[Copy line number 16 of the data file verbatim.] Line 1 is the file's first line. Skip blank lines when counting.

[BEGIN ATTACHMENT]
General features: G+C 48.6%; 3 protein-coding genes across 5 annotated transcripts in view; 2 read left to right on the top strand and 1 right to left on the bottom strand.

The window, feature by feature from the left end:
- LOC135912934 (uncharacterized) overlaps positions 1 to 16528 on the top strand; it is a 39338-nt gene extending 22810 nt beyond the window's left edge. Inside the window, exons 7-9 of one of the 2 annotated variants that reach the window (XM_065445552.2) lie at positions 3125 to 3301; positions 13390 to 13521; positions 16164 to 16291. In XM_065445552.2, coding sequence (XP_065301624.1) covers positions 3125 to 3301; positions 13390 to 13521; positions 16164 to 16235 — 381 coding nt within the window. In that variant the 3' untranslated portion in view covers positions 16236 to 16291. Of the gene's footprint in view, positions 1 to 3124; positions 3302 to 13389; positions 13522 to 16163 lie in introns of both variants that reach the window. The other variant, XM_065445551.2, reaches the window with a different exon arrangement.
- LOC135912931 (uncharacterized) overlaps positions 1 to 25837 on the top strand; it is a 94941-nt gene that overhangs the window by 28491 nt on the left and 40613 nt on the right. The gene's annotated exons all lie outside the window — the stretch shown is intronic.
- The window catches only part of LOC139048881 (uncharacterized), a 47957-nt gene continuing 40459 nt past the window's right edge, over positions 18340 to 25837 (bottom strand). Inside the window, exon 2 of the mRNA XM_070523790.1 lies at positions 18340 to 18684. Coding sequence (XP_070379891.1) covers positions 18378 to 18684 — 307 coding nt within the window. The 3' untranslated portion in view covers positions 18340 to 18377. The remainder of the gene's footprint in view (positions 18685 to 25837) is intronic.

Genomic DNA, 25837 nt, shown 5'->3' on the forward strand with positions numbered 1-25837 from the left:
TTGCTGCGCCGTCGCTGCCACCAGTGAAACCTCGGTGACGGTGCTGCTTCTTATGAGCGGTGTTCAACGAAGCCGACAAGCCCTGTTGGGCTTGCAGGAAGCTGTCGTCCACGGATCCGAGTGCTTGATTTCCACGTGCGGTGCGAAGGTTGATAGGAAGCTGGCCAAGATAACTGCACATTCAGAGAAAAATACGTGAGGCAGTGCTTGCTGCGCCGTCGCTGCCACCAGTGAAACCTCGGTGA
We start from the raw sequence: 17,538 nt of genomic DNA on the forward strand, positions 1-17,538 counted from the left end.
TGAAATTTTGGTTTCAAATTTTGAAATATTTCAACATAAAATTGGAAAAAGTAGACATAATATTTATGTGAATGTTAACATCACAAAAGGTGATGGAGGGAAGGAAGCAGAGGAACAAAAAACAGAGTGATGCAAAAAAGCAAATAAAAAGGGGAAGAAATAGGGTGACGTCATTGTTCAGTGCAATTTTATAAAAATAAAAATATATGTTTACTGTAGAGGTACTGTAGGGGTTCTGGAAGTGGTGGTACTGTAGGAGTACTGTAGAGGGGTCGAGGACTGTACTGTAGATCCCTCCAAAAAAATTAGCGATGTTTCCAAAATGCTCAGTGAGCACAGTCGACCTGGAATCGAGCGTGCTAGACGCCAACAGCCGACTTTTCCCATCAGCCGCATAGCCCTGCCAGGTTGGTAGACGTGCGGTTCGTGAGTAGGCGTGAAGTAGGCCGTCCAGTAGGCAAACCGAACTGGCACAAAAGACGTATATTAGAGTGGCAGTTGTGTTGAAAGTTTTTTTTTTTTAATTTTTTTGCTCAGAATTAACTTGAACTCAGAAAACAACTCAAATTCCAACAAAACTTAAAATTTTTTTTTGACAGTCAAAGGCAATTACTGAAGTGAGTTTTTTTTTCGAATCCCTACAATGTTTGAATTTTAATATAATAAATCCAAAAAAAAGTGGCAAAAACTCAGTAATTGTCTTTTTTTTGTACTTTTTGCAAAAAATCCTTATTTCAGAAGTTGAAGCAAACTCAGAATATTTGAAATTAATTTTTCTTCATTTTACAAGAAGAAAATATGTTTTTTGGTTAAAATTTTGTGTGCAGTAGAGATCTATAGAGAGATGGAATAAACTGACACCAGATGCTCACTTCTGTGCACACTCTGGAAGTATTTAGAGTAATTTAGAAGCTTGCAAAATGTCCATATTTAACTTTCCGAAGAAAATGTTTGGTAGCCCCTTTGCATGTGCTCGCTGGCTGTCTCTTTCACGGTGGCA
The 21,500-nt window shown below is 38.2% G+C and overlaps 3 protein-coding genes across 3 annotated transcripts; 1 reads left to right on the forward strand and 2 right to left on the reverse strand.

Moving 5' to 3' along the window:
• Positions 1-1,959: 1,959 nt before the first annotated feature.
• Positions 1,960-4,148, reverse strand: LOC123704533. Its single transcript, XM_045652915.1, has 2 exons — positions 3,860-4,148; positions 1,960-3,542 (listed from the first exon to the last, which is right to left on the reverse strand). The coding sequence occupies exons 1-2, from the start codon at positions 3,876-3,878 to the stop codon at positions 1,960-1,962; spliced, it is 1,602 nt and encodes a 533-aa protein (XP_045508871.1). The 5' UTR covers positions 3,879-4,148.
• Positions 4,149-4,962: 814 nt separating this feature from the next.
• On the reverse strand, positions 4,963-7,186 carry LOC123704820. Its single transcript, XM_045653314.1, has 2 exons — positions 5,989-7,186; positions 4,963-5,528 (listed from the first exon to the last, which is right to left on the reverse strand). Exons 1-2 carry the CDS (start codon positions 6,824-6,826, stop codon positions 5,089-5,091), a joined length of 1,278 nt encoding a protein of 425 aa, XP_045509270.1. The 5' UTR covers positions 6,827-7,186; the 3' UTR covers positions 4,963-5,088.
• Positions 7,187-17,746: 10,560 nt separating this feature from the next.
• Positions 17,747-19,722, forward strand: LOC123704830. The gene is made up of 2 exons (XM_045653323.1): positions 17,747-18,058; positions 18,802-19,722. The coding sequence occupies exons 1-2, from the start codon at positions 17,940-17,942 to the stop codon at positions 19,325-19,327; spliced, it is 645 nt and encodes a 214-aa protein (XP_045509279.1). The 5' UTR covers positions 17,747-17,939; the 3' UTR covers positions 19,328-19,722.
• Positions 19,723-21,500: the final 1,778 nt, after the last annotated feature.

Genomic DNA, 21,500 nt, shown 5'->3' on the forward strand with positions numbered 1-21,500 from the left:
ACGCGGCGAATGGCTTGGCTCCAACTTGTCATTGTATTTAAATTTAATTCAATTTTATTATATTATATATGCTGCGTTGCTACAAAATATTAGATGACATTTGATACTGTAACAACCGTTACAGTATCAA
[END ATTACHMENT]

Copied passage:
• Positions 7,187-17,746: 10,560 nt separating this feature from the next.